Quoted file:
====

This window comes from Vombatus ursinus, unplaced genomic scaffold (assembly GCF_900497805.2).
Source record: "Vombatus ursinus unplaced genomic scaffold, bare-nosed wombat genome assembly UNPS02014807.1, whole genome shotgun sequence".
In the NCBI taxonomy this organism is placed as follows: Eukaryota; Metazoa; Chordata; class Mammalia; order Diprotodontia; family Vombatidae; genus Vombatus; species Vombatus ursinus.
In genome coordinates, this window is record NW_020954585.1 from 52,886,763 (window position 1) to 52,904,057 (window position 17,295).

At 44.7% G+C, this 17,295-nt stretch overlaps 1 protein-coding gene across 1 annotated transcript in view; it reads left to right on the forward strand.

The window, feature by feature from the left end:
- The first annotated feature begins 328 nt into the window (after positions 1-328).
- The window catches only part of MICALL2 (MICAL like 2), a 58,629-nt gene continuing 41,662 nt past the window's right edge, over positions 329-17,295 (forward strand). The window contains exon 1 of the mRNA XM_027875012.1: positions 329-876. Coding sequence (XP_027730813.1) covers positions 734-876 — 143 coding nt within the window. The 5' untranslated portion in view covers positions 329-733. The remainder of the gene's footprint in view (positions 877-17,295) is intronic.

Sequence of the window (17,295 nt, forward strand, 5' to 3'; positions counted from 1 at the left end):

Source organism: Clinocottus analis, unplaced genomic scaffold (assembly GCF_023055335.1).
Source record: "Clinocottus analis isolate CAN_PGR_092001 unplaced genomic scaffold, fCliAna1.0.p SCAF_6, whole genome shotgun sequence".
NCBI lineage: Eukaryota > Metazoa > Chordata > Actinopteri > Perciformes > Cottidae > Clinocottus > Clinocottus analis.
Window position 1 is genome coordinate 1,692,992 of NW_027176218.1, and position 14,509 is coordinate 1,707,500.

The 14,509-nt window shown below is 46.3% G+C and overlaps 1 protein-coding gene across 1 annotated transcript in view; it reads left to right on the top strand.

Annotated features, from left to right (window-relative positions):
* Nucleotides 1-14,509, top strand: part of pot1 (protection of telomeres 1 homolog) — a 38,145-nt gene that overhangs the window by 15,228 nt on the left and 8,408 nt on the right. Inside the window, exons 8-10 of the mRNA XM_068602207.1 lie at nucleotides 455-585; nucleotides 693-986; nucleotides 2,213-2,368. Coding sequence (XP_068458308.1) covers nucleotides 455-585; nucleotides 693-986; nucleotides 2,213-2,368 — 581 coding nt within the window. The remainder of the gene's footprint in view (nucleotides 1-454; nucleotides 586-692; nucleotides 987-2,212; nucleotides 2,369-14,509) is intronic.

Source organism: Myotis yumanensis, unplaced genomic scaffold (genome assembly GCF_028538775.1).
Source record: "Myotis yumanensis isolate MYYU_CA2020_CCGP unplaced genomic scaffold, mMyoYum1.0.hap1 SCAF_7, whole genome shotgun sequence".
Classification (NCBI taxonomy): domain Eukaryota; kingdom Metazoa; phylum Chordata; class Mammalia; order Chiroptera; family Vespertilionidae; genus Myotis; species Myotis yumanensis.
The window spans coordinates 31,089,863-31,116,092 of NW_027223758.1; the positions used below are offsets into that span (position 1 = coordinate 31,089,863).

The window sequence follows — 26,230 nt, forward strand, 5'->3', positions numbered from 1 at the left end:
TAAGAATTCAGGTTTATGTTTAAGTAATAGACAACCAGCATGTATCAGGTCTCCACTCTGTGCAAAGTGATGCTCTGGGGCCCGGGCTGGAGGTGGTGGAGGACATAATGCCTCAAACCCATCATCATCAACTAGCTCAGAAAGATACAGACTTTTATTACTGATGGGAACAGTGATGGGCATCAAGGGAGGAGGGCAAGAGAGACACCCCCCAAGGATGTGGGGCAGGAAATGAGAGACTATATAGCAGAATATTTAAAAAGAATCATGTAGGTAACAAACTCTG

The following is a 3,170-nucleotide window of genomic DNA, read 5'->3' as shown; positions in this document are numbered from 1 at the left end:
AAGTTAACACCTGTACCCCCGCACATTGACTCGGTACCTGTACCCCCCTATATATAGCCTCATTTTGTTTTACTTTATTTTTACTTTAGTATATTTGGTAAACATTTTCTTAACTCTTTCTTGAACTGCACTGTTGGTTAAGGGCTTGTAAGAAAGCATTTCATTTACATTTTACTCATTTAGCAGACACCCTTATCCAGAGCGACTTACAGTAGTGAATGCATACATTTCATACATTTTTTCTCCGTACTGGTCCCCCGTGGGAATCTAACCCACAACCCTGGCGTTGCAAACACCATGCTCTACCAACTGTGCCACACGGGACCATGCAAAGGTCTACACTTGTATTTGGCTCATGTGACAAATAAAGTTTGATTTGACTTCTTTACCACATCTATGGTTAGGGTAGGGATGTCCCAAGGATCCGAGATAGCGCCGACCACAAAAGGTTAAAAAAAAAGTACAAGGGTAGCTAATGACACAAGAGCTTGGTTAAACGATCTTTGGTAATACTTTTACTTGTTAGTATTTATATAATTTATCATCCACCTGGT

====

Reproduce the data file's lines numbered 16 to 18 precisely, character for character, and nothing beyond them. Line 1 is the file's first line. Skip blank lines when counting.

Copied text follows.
* Nucleotides 1-14,509, top strand: part of pot1 (protection of telomeres 1 homolog) — a 38,145-nt gene that overhangs the window by 15,228 nt on the left and 8,408 nt on the right. Inside the window, exons 8-10 of the mRNA XM_068602207.1 lie at nucleotides 455-585; nucleotides 693-986; nucleotides 2,213-2,368. Coding sequence (XP_068458308.1) covers nucleotides 455-585; nucleotides 693-986; nucleotides 2,213-2,368 — 581 coding nt within the window. The remainder of the gene's footprint in view (nucleotides 1-454; nucleotides 586-692; nucleotides 987-2,212; nucleotides 2,369-14,509) is intronic.

Source organism: Myotis yumanensis, unplaced genomic scaffold (genome assembly GCF_028538775.1).
Source record: "Myotis yumanensis isolate MYYU_CA2020_CCGP unplaced genomic scaffold, mMyoYum1.0.hap1 SCAF_7, whole genome shotgun sequence".